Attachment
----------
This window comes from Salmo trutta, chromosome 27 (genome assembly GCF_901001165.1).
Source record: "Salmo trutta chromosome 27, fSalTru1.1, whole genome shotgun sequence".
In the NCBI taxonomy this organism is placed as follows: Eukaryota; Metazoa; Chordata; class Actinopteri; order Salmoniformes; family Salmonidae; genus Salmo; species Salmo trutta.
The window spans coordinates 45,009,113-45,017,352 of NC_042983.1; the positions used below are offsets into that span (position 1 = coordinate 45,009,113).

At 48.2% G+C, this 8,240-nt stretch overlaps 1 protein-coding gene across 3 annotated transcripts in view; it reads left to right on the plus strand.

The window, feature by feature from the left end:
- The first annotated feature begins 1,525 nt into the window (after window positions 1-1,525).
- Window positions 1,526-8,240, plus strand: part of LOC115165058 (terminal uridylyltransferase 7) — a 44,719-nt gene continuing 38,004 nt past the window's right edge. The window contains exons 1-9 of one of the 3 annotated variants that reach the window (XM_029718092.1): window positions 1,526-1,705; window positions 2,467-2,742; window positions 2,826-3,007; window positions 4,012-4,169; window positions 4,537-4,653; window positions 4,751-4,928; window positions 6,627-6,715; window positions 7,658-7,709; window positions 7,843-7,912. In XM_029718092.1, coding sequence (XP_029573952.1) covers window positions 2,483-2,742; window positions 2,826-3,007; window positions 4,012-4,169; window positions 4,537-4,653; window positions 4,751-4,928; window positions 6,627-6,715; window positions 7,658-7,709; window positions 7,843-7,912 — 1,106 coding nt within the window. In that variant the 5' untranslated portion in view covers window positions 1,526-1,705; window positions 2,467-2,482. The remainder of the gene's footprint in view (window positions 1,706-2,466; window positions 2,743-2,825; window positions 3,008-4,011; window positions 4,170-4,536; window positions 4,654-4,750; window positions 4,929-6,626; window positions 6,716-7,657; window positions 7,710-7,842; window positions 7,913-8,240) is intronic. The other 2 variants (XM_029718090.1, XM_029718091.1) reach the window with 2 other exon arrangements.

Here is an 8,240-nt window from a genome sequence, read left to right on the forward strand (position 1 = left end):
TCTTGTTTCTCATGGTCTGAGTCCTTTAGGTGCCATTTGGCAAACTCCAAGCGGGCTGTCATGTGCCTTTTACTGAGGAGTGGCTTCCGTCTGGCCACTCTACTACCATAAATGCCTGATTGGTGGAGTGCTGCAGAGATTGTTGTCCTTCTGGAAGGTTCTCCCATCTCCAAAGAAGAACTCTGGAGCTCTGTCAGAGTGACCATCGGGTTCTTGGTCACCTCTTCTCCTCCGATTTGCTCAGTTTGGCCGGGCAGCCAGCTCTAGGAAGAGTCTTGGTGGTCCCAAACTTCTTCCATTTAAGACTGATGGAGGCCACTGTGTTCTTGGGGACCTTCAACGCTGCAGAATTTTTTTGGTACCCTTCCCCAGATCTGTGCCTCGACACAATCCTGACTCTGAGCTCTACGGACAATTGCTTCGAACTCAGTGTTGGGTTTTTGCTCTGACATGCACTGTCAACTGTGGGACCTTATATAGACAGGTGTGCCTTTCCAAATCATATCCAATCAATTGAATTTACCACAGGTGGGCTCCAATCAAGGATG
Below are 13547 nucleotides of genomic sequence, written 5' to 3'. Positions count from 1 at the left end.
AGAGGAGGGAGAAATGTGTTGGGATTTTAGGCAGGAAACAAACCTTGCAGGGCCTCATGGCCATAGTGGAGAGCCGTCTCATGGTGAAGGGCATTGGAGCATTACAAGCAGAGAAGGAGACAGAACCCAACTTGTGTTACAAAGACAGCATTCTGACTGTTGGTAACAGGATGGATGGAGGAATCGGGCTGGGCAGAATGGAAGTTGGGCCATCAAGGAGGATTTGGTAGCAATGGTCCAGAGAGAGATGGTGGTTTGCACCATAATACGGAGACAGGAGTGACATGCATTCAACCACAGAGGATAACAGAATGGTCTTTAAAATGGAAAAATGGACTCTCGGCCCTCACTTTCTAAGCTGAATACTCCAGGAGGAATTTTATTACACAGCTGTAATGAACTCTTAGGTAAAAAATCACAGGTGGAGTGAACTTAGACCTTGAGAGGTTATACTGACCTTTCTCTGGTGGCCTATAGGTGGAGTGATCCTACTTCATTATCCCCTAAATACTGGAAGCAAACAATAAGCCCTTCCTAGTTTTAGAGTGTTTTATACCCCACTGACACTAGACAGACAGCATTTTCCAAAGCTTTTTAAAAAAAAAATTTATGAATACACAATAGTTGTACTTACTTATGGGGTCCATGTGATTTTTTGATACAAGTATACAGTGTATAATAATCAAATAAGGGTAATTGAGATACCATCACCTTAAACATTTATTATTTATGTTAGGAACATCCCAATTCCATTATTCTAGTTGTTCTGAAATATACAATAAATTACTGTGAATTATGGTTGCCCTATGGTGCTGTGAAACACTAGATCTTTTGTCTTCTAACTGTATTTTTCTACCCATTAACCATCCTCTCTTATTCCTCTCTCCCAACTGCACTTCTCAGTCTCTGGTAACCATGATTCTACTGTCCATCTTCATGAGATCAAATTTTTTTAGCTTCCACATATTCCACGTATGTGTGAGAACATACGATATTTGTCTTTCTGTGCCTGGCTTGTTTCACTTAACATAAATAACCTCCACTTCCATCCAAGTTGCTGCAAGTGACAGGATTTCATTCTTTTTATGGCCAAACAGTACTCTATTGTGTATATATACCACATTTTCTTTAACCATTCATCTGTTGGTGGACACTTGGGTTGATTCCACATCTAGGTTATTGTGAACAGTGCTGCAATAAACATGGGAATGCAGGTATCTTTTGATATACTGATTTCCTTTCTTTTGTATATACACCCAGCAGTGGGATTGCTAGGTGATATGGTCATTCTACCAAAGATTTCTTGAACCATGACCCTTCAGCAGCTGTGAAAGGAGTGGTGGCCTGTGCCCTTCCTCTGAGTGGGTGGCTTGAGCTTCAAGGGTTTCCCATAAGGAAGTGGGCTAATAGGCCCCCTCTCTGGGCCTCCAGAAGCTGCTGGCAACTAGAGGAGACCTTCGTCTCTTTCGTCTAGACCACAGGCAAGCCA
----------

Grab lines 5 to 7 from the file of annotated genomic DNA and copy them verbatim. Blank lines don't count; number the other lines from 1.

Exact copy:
At 48.2% G+C, this 8,240-nt stretch overlaps 1 protein-coding gene across 3 annotated transcripts in view; it reads left to right on the plus strand.

The window, feature by feature from the left end:
- The first annotated feature begins 1,525 nt into the window (after window positions 1-1,525).